This arc adequately supports the display but also gives you plenty of room to work. Instead of taking up a chunk of your desk, it's a very thin line.
The stand snaps into place on the back of the monitor easily and can be done by a single person. A large ball joint connects the stand to the mounting plate, making it adjustable.
You can tilt the display up and down and pivot it left and right. Apple charges a premium for its height-adjustable stand, whereas LG's can adjust its height by default.
The display has a slight curve which is perfect for an expansive display. When we used our last 5K2K display, it was flat. As we looked to the edges of the display, it required more head movement and refocusing on the content.
This curve isn't shallow, but it's not too drastic, either. It allows us to comfortably use the whole display while increasing how immersive the experience of using the display is.
There are relatively small bezels on the display, and it also has minimal movement. As a result, the monitor barely moved when we'd inevitably smack the top of our desk. This is vastly improved from the UltraFine displays that bubbled with typical typing.
We're a little torn on those rear USB ports. We very much hate that they're USB-A ports, as we have only a few type-A devices around these days. They should be type-C in this day and age.
If you have short-term use devices, the placement is excellent. For example, you can connect a thumb drive and remove it without turning the whole thing around. The downside is if you have anything left plugged in, the visible cables are an eyesore.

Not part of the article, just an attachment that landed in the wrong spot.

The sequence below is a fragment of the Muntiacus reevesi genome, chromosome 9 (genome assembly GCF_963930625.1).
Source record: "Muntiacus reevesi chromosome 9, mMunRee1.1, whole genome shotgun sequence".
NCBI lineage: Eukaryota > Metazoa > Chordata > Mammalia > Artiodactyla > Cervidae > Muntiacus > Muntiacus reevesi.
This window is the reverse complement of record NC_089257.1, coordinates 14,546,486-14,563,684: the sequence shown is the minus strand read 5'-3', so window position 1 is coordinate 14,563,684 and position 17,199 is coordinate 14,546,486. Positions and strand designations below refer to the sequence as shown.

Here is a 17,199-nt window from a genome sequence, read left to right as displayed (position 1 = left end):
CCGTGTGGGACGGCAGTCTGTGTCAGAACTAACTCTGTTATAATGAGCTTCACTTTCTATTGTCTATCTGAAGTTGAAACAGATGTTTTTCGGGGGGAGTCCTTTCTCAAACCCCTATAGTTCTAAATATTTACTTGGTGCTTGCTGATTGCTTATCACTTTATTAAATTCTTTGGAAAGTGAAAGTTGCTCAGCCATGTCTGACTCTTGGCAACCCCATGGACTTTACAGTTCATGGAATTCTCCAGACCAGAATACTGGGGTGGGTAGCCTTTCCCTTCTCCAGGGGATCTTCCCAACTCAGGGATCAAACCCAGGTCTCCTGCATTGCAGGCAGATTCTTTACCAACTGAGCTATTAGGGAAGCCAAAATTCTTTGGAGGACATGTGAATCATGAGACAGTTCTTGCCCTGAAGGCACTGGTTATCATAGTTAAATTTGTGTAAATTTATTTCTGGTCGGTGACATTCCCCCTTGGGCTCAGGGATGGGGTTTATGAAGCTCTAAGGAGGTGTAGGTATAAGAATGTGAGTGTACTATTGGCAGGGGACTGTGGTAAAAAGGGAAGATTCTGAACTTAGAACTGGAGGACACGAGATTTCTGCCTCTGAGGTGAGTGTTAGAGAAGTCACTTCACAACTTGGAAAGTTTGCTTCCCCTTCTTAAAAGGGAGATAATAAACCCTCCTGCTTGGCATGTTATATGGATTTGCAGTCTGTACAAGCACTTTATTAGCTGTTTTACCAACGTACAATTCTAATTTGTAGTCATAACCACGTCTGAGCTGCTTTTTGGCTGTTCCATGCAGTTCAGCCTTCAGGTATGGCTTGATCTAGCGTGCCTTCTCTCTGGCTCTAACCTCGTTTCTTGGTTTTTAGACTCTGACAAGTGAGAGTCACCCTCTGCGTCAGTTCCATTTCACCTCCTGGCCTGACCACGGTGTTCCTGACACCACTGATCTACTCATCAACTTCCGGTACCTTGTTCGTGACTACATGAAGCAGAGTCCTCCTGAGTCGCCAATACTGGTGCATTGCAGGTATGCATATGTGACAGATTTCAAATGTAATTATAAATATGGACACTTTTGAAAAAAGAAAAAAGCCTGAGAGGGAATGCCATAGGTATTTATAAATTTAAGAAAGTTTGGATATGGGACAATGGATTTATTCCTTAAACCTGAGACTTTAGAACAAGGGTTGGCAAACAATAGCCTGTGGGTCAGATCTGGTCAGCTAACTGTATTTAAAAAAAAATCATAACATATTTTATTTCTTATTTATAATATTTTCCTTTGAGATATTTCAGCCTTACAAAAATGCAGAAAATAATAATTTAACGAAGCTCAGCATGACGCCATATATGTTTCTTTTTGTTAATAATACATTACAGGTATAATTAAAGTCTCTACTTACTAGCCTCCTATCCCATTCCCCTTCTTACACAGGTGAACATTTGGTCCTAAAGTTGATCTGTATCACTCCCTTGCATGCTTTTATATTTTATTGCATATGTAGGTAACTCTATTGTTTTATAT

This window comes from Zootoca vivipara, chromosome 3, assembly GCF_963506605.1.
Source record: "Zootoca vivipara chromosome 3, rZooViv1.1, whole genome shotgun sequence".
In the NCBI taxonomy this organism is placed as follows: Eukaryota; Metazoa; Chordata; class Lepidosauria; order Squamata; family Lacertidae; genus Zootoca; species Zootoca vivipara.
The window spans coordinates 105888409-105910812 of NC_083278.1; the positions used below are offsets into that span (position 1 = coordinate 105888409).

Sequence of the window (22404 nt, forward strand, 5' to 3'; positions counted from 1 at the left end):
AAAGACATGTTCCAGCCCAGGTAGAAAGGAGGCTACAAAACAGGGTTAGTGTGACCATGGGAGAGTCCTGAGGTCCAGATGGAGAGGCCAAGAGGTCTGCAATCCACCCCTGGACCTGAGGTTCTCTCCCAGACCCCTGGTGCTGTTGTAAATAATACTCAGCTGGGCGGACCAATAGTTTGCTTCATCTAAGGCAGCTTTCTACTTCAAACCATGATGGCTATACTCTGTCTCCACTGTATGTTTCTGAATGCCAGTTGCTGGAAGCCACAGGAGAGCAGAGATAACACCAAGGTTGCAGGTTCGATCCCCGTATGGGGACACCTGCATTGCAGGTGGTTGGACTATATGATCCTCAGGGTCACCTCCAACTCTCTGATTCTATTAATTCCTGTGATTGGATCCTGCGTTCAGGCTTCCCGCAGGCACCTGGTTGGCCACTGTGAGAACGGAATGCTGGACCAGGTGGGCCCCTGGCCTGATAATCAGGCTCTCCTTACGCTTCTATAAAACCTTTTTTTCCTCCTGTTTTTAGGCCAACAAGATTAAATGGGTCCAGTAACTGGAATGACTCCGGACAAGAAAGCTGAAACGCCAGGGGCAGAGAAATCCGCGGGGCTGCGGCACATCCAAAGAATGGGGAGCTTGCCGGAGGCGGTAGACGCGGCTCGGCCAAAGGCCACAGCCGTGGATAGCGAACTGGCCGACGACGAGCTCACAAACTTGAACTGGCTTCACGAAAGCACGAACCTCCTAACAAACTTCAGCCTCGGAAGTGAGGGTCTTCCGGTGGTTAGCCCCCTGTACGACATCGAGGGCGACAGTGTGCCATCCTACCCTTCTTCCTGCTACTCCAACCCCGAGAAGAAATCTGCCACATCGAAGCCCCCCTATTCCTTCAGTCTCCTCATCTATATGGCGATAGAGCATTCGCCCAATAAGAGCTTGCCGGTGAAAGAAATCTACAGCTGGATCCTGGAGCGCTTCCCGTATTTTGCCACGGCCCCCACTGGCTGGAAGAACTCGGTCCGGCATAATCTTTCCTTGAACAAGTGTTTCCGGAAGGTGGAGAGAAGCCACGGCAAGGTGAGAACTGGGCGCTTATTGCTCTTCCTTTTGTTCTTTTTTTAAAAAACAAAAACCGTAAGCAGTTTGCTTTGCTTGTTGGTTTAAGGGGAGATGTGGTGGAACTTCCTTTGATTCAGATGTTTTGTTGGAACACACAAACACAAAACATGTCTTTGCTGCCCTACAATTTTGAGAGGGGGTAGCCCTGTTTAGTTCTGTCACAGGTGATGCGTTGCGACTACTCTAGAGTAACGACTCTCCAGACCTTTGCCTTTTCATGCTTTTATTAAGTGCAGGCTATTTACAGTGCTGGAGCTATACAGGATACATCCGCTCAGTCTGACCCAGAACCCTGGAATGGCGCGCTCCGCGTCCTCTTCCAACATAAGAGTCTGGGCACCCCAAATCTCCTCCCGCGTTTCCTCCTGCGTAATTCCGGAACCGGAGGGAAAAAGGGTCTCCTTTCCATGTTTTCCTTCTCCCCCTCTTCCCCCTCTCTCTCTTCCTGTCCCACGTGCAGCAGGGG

Living with an ultra-wide display
An ultra-wide display isn't going to be for everyone. Instead, it's a niche product that greatly benefits certain users, especially those who write code or rely on linear editing applications.
Our workflow involves a lot of video editing, which is ideal for a display this wide. The extra real estate allows us to see more of the timeline simultaneously.
We can open up our color boards, effects browser, and angle editor at the same time, with plenty of space to spare.
When not running Final Cut Pro fullscreen, we can run other windows side-by-side. It's great for having a browser window open and a Numbers spreadsheet and Notes. That makes it easy to edit a video while keeping the other information on-screen.
Aside from video editing, audio editors and programmers will also love this display.
Thus far, we've been running the display at its native resolution. There are multiple other scaled modes to choose from, including 2560 by 1080, which will double the size of everything on the screen.
Should you buy the LG 40WP95C-W?
If the aspect ratio of the 40WP95C-W appeals to you, there are very few reasons not to give it a shot. It looks great, has a sturdy and adjustable stand, and connects via Thunderbolt.
Compared to the Studio Display, it isn't quite as tightly integrated into macOS, but it's still an excellent display to boost your productivity.
The speakers aren't fantastic, and the brightness could see a boost, but these are far from dealbreakers.
- Elegant curved display with strong all-metal adjustable stand
- larger 5K2K resolution
- 96W of power via Thunderbolt with a second downstream Thunderbolt port
- Ambient light sensor to automatically adjust brightness
- HDR support
- Only average brightness and speakers
- USB-A ports rather than USB-C on the side